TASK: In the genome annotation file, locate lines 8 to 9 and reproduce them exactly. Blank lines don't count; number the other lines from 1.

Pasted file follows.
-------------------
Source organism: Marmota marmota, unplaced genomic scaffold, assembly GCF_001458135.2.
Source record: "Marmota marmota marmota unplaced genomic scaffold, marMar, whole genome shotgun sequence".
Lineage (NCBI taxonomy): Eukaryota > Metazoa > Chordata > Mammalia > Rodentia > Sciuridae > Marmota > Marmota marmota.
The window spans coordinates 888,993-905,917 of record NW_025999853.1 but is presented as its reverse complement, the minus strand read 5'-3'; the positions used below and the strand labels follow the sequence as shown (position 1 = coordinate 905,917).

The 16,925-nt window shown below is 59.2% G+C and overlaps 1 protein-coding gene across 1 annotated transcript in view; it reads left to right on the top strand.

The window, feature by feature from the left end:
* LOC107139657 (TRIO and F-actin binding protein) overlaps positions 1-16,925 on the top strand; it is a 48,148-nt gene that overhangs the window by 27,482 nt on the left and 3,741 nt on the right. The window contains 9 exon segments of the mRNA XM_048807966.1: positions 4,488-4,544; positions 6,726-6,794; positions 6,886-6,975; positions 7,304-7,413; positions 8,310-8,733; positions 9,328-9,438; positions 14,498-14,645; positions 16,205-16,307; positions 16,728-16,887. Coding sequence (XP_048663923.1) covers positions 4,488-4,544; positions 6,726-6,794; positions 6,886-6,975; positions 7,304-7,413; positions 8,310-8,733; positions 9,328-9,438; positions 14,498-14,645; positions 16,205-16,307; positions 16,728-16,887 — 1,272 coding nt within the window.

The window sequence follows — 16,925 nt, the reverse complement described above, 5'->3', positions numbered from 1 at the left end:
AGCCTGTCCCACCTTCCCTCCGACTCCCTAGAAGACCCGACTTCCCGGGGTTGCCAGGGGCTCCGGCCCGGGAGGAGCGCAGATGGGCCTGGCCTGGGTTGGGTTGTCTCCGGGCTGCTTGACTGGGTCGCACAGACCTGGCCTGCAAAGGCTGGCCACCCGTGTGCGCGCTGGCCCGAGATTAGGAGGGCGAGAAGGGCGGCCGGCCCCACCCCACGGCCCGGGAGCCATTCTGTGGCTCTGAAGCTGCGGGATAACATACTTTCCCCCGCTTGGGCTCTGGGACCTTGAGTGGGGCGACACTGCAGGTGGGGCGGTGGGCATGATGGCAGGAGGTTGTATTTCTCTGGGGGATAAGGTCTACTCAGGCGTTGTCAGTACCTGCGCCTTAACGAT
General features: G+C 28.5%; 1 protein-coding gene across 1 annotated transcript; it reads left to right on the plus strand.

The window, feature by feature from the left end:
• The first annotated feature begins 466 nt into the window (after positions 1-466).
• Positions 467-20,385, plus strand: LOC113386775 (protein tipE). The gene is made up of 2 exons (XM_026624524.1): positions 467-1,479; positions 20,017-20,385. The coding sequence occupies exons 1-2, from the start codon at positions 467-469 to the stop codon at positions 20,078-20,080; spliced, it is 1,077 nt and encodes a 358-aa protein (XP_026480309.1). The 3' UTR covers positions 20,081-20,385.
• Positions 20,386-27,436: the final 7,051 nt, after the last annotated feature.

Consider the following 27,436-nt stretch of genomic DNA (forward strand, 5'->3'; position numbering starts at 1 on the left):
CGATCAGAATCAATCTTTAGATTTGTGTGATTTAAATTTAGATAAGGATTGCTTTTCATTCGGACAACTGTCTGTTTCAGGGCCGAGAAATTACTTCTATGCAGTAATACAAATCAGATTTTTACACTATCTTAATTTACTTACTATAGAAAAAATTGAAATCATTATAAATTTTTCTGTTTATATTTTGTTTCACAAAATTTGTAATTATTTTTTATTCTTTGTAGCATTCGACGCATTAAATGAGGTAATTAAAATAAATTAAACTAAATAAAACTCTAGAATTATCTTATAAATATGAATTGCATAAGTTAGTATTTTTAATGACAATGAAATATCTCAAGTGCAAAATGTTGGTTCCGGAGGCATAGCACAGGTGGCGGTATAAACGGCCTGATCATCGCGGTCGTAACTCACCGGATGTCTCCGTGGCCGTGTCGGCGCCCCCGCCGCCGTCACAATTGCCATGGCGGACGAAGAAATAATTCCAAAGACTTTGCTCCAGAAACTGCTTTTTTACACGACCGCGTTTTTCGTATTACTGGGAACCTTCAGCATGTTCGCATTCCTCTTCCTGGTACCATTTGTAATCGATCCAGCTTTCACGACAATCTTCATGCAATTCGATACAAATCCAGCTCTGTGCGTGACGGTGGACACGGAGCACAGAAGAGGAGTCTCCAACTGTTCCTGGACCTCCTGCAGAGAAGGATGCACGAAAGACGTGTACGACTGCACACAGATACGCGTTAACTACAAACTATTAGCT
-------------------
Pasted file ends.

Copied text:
The window sequence follows — 16,925 nt, the reverse complement described above, 5'->3', positions numbered from 1 at the left end:
AGCCTGTCCCACCTTCCCTCCGACTCCCTAGAAGACCCGACTTCCCGGGGTTGCCAGGGGCTCCGGCCCGGGAGGAGCGCAGATGGGCCTGGCCTGGGTTGGGTTGTCTCCGGGCTGCTTGACTGGGTCGCACAGACCTGGCCTGCAAAGGCTGGCCACCCGTGTGCGCGCTGGCCCGAGATTAGGAGGGCGAGAAGGGCGGCCGGCCCCACCCCACGGCCCGGGAGCCATTCTGTGGCTCTGAAGCTGCGGGATAACATACTTTCCCCCGCTTGGGCTCTGGGACCTTGAGTGGGGCGACACTGCAGGTGGGGCGGTGGGCATGATGGCAGGAGGTTGTATTTCTCTGGGGGATAAGGTCTACTCAGGCGTTGTCAGTACCTGCGCCTTAACGAT